After years of roaming the South Sudan forest searching for a safe place to stay, we learned of Dimma Refugee Camp. One of my relatives took us to the camp in Ethiopia in 1997. When we first arrived in Ethiopia, we built shelters and lived in small huts with 5 other people. I started school at 10 years old in the camp and was educated alongside my 80-100 fellow classmates.
Dimma was my home for 9 years. Being able to relax trusting that the government wasn’t coming for me took a long time, but when it did, I was relieved. I’d never lived in that kind of peace before. The downside was rationing one gallon of sorghums, a small cup of beans and a small cup of oil for a month at a time. I would skip food for days and eat less to make sure that I had something for the rest of the month. I became better at fasting with practice but it was never easy.
In 2006 after a long and difficult process, I left the camp and headed to the US. There were quite a few of us that did the same. I headed to Omaha Nebraska. I was sad to leave my brothers, relatives, and friends in the camp but I was also excited to see what the next chapter of my life would hold.
The first thing I remember about America was all of the lights, in South Sudan and the camp in Ethiopia, we hadn’t had electricity, so seeing all of the lights were insane. I immediately started looking for work and education and found both. I’d never worked before, so it was a really new and exciting time for me. I even learned how to switch on a TV, eventually. My education was difficult because I was so far behind everyone else, but I was determined to study medicine or agriculture and go back to South Sudan to help those who have been affected by war for decades.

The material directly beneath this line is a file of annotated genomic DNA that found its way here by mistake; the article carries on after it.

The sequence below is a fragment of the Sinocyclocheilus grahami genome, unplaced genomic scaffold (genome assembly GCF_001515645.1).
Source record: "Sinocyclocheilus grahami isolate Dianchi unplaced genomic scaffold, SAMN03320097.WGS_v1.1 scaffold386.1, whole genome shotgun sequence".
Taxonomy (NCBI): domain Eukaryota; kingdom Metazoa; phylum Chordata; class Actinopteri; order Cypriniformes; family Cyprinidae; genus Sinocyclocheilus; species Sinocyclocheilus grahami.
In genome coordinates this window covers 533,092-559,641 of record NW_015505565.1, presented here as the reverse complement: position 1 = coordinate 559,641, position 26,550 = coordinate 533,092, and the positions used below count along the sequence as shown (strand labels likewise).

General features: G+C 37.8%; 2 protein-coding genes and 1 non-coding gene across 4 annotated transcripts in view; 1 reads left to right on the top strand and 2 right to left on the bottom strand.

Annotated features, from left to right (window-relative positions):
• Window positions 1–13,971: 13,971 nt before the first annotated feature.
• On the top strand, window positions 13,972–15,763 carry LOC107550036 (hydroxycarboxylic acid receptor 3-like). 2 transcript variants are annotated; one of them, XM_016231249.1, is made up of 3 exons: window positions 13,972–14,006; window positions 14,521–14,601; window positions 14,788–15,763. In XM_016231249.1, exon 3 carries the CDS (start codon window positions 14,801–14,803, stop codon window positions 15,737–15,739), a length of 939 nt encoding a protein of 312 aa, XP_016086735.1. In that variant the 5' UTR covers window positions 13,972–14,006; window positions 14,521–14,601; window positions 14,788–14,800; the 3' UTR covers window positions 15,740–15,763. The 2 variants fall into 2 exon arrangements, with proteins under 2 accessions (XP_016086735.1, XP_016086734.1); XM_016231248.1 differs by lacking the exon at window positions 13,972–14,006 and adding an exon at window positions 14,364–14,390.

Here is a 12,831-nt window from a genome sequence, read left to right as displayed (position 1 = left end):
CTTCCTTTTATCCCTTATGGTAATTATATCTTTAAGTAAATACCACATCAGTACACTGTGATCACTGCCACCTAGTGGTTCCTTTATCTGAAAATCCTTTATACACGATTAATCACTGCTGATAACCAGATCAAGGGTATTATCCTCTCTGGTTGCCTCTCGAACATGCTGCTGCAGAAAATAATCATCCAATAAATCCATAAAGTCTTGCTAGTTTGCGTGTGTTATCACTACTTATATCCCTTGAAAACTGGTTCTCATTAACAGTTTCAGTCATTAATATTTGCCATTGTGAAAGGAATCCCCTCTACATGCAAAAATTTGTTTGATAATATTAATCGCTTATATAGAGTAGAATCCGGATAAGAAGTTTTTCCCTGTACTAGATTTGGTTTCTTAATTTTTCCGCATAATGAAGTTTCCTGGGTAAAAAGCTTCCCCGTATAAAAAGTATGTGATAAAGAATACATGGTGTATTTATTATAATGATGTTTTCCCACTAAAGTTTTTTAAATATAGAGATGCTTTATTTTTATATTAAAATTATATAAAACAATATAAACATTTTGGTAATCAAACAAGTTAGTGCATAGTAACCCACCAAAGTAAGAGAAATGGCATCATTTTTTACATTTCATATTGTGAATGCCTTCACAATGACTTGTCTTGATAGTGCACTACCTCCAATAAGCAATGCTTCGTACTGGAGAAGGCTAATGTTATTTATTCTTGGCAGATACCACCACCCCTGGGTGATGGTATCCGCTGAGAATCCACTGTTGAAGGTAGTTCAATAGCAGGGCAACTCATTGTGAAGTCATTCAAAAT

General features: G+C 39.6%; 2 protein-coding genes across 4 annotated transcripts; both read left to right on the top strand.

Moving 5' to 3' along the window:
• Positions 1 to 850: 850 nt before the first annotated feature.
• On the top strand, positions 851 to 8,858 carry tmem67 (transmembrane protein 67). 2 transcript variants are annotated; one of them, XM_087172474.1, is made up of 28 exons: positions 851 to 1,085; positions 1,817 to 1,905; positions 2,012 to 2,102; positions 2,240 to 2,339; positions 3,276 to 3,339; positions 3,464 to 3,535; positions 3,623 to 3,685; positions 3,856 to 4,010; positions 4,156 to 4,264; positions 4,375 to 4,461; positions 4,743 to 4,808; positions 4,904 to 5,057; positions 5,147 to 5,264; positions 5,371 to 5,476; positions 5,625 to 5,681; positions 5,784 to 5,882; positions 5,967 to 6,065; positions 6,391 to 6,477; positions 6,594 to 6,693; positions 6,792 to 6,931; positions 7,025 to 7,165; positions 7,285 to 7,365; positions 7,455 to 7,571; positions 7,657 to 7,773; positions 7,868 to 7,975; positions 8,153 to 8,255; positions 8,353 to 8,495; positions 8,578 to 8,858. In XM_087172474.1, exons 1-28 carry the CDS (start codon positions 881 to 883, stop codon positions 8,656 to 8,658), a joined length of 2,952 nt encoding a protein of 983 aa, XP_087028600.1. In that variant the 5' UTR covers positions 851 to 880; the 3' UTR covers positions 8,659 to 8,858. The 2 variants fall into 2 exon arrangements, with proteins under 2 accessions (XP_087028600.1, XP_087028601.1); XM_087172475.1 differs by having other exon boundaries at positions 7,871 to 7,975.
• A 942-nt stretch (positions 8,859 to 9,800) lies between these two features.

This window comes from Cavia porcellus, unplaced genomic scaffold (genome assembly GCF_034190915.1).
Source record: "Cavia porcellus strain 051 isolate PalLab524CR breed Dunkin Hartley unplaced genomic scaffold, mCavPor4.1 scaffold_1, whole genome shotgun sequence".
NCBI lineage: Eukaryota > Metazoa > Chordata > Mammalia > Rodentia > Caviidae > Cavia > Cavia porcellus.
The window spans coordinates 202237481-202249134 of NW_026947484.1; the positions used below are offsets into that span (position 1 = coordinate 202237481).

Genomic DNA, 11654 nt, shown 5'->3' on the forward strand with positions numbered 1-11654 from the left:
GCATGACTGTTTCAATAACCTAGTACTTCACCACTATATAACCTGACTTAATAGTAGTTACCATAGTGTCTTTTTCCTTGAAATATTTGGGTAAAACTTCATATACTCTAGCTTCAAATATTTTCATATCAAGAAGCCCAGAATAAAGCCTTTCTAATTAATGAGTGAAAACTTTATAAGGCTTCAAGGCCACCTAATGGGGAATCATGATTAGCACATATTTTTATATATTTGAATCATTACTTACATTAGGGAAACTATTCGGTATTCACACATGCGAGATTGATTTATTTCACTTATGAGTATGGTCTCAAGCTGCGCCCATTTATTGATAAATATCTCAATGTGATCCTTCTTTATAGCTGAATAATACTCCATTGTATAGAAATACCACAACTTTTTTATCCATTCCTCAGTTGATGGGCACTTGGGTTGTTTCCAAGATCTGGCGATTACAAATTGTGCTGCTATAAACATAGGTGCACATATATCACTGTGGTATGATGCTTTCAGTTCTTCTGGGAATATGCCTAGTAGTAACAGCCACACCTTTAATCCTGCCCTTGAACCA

I was working and studying every hour I could, barely sleeping and making sure I kept myself focused. In December 2015, I graduated and by that time, I even had my own car. With hard work, my progression went from switching on a TV to driving a vehicle and then more opportunities opened up. In 2015, Anna a friend of mine and I created the Education Refuge, which is a non-profit organisation to help the people of South Sudan and refugees in East Africa.